This is all speculation of course, but I wouldn't be surprised if some we hear a story of some PHD university researcher who took off with a ton of cryptocurrency and disappeared off the grid in Fiji.  Sounds like another science fiction film, right?  Maybe I need to go into screenwriting.  The implications are easy to exaggerate I know.  It doesn't take much to spook and investor though.  One new story goes viral, and a bubble could pop.

    Conclusion

    I think a lot of what happens in post-quantum computing and cryptography will happen to some degree.  However, you will have to be able to discern perception and reality.  Keep an eye on the state of the industry so you know what's going on.  Then make smart informed decisions instead of knee-jerk reactions.

    If you want to start learning more about quantum computing, check out my guide on How to start learning about Quantum Computing.

  • How to start learning about Quantum Computing

    Quantum Computing is becoming quite the hot topic lately.  With research being done by Google, IBM, Microsoft, universities, and a number of other players, it’s looking this is really going to happen.  In fact, Google may just be weeks away from announcing the Quantum Supremacy milestone.  If you aren’t familiar with the concept of Quantum Supremacy yet, it’s basically the point where a quantum computer can complete a computation in a short time where a classical computer can’t complete it at all.  This is a big deal.  While there are some simple quantum computers out there right now (you can try out IBM’s via the Q Experience), this will be a big deal.

    Now, quantum computing isn't for everyone.  I'm pretty sure it's not even for myself, but I am interested in the technology so I am intrigued to learn more.  The point of this post isn't to teach you all of the details about quantum computing (because I am far from qualified to do that).  It's to teach you some of the basic concepts you should go learn about and point you to resources on where to learn more.  For my current limited quantum computing knowledge, I have learned from resources from Wikipedia, IBM, and Microsoft.  Google has some resources too, but I think most of them assume you already have a PHD in Physics or Computer Science.  I found that some of the resources do a better job at explaining concepts than others.  Since this is a complex topic, you can learn something from reading each of them.  I will warn you, that this stuff is complicated.  It's got to be if quantum computing is going to be as revolutionary as predicted.  With a Computer Science degree, I learned about a lot of these concepts while at University, but I have long forgotten these things.  Let's face it, you don't use things like Linear Algebra much when you are creating an Intranet in Office 365.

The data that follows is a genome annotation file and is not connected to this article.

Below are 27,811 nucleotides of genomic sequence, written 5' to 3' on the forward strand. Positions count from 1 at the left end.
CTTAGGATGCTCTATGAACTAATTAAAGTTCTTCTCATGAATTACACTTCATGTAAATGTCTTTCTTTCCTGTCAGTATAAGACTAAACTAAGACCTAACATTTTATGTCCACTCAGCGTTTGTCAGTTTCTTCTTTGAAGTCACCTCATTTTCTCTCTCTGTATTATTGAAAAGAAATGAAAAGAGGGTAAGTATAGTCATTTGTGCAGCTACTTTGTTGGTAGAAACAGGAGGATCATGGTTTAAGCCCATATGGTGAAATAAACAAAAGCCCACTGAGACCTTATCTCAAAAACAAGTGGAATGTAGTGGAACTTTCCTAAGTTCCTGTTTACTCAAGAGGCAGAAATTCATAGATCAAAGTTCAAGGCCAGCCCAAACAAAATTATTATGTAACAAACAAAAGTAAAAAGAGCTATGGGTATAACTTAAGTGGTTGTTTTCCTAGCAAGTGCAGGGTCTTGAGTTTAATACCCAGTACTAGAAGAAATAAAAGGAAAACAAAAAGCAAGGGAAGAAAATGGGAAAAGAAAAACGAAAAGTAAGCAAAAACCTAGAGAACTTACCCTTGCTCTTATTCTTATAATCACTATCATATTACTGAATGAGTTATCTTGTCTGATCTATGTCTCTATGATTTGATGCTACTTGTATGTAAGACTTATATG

What follows below is some of the key areas of quantum computing that I think you will want to learn more about.  There's a lot to learn about quantum computing, but this should give you some good building blocks.

    What is Quantum Computing?

    The promise of quantum computing is that they will be able to solve computational problems in minutes or hours versus years on classical computer.  It all starts with qubits and how they interact with each other.   To understand more, start by reading an Introduction in the Beginner's Guide of the IBM Q Experience.  Then go read Microsoft's take on it.  They also have a short video about it.  Finally, if you want to go deep, read up on Wikipedia.

    Who are the players?

    IBM, Google, and Microsoft have all been in the media a lot lately with announcements.  If we were to compare this to the space race, IBM has someone in orbit, Google is about to plant a flag on the moon, and Microsoft just decided what type of rocket fuel to use.  I think Microsoft picked a compelling type of rocket fuel though, topological quantum computing.  They have a world-class team working on it too.  D-Wave Systems was the first company to have a commercially viable quantum device but it's limited to specific scenarios.  This is not to discount the teams of university researchers that these companies have partnered with throughout the world as well. 

    One company you may notice that is sitting on buckets of cash but is remarkably missing is Apple.  Apple has not announced any research in quantum computing at this point.  There are a lot of theories on this, but since Apple can't make a quantum computer "pretty" and overcharge for it, I don't think it's ever going to happen.

    Greek Letters